Hope This Helps

Norm
 

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Only thing I can ad is also do the plug test to the coil by itself. Pull the coil wire from the distr cap and hold it near a ground to see if there is spark.
 

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Discussion Starter #4

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Discussion Starter #5
Boydster on the other forum sent me an Accell TFI coil, an MSD TFI unit, and a plastic bag with the mounting screws in it. That was very generous & I plan to pay his kindness forward.

I swapped out my MSD coil for the Accell & tried starting the car. No joy. Next, I bought an in-line spark tester (https://smile.amazon.com/gp/product/B0002STSC6/ref=ppx_yo_dt_b_asin_title_o04_s00?ie=UTF8&psc=1). Basically a glass tube with a gap between the conductors. Tested both coils but couldn’t see any spark, plus car didn’t start.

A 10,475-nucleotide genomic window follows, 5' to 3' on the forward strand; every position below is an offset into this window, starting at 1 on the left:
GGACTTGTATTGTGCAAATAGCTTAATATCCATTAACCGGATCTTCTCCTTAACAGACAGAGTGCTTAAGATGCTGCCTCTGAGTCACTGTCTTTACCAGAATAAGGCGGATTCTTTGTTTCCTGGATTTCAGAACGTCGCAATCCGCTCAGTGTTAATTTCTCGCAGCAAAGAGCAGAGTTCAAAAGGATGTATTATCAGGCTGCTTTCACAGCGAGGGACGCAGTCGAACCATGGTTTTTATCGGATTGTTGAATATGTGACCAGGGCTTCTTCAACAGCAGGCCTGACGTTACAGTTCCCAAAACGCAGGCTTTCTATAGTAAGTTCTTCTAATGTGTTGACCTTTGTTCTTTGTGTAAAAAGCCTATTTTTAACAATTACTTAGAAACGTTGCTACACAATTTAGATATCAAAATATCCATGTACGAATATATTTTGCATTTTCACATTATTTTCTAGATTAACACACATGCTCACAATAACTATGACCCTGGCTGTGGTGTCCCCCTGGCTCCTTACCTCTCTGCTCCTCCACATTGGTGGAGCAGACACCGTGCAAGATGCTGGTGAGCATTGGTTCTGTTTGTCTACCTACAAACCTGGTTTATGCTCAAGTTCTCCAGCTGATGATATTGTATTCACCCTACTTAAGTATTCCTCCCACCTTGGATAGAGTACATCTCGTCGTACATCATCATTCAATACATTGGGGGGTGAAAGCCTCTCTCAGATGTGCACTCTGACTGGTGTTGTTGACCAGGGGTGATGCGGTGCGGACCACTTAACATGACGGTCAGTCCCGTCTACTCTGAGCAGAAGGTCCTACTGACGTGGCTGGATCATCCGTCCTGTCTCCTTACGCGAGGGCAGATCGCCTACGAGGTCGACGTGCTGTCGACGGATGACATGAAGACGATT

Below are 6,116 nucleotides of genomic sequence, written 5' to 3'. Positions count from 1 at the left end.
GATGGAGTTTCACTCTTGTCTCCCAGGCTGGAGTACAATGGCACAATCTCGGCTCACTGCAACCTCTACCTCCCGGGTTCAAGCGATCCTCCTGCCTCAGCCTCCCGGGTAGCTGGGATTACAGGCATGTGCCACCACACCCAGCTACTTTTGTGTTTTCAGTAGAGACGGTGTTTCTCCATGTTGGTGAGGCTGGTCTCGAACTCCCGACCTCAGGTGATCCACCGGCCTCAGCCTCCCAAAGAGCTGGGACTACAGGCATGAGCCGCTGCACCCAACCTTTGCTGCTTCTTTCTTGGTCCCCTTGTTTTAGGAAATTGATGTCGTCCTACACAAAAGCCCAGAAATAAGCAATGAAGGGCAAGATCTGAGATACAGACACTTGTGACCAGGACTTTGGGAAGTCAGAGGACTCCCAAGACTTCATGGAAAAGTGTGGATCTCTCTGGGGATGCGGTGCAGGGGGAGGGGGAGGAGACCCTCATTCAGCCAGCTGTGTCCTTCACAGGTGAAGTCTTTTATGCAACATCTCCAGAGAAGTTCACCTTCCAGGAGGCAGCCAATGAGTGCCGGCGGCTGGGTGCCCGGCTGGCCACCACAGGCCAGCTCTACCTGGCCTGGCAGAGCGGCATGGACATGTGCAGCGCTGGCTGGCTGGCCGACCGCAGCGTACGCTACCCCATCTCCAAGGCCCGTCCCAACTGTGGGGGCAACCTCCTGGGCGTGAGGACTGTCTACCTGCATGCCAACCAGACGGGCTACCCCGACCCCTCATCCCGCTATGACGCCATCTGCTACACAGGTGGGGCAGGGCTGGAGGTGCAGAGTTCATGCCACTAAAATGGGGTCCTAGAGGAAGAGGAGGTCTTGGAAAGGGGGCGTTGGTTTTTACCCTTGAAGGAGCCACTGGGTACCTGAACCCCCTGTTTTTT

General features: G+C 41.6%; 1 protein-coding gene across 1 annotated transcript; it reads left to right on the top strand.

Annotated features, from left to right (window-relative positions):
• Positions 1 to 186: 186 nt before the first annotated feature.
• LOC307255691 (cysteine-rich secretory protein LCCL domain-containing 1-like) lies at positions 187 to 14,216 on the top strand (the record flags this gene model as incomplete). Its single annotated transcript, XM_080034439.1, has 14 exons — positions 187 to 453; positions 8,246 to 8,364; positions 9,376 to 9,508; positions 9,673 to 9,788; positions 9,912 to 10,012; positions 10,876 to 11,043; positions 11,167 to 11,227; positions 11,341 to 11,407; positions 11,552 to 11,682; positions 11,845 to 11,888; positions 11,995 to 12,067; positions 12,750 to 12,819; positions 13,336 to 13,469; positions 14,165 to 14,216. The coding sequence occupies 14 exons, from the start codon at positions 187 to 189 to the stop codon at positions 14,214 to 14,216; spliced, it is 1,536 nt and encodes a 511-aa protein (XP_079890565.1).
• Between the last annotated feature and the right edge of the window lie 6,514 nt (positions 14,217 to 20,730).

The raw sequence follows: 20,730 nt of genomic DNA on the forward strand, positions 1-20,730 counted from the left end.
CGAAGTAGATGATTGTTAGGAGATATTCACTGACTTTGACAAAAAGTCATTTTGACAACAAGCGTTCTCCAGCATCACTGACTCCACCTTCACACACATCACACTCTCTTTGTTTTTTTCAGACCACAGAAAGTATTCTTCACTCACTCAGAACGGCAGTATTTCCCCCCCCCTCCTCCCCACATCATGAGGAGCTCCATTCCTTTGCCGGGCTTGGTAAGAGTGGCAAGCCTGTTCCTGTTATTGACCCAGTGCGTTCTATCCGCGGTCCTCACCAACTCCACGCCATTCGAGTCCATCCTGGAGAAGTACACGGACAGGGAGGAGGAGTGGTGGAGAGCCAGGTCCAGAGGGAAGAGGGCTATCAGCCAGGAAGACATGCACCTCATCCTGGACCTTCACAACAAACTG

Thinking ambient daylight was washing out the spark’s light, I tested both coils last night in the dark. Got spark with both coils AND the car ran with both coils. That seems to exonerate the battery, the coil, and the wire from the coil to the distributor, right?

So...now I’m thinking (1) bad connection on the control wires to the coil, (2) bad ground to ECU (it controls the firing of the coil), (3) intermittent failure of the TFI unit, or (4) failing distributor (I seem to recall reading how a cracked distributor housing caused an intermittent no-run condition).

Does anybody have anything else I should add?


John